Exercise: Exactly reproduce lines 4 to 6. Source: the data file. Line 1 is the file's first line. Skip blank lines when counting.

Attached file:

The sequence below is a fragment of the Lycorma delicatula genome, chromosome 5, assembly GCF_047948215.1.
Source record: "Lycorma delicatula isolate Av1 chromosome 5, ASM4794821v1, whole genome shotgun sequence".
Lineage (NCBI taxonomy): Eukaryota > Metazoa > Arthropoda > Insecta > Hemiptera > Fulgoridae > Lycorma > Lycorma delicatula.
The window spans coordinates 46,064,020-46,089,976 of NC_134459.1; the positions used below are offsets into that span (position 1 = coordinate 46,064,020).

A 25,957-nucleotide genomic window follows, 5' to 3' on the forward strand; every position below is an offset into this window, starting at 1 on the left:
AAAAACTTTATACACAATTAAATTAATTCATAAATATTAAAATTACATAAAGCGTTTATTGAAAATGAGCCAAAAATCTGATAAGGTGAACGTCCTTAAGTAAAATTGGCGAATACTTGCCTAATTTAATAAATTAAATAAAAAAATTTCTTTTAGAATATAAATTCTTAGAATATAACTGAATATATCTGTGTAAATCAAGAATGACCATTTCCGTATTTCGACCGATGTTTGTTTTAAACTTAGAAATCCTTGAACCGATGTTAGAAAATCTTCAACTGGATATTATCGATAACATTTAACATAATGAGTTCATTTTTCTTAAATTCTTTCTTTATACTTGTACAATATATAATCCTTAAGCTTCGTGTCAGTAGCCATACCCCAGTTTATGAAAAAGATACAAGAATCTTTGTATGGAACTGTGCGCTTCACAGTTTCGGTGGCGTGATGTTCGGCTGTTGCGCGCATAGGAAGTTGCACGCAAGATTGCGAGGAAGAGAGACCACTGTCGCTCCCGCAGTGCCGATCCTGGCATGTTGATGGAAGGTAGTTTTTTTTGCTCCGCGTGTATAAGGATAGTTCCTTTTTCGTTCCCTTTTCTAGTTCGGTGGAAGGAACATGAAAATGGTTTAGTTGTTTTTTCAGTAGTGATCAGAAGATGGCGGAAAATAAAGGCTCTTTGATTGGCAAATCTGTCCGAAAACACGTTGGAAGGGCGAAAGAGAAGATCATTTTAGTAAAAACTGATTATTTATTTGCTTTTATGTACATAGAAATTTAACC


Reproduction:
The window spans coordinates 46,064,020-46,089,976 of NC_134459.1; the positions used below are offsets into that span (position 1 = coordinate 46,064,020).

A 25,957-nucleotide genomic window follows, 5' to 3' on the forward strand; every position below is an offset into this window, starting at 1 on the left:
AAAAACTTTATACACAATTAAATTAATTCATAAATATTAAAATTACATAAAGCGTTTATTGAAAATGAGCCAAAAATCTGATAAGGTGAACGTCCTTAAGTAAAATTGGCGAATACTTGCCTAATTTAATAAATTAAATAAAAAAATTTCTTTTAGAATATAAATTCTTAGAATATAACTGAATATATCTGTGTAAATCAAGAATGACCATTTCCGTATTTCGACCGATGTTTGTTTTAAACTTAGAAATCCTTGAACCGATGTTAGAAAATCTTCAACTGGATATTATCGATAACATTTAACATAATGAGTTCATTTTTCTTAAATTCTTTCTTTATACTTGTACAATATATAATCCTTAAGCTTCGTGTCAGTAGCCATACCCCAGTTTATGAAAAAGATACAAGAATCTTTGTATGGAACTGTGCGCTTCACAGTTTCGGTGGCGTGATGTTCGGCTGTTGCGCGCATAGGAAGTTGCACGCAAGATTGCGAGGAAGAGAGACCACTGTCGCTCCCGCAGTGCCGATCCTGGCATGTTGATGGAAGGTAGTTTTTTTTGCTCCGCGTGTATAAGGATAGTTCCTTTTTCGTTCCCTTTTCTAGTTCGGTGGAAGGAACATGAAAATGGTTTAGTTGTTTTTTCAGTAGTGATCAGAAGATGGCGGAAAATAAAGGCTCTTTGATTGGCAAATCTGTCCGAAAACACGTTGGAAGGGCGAAAGAGAAGATCATTTTAGTAAAAACTGATTATTTATTTGCTTTTATGTACATAGAAATTTAACC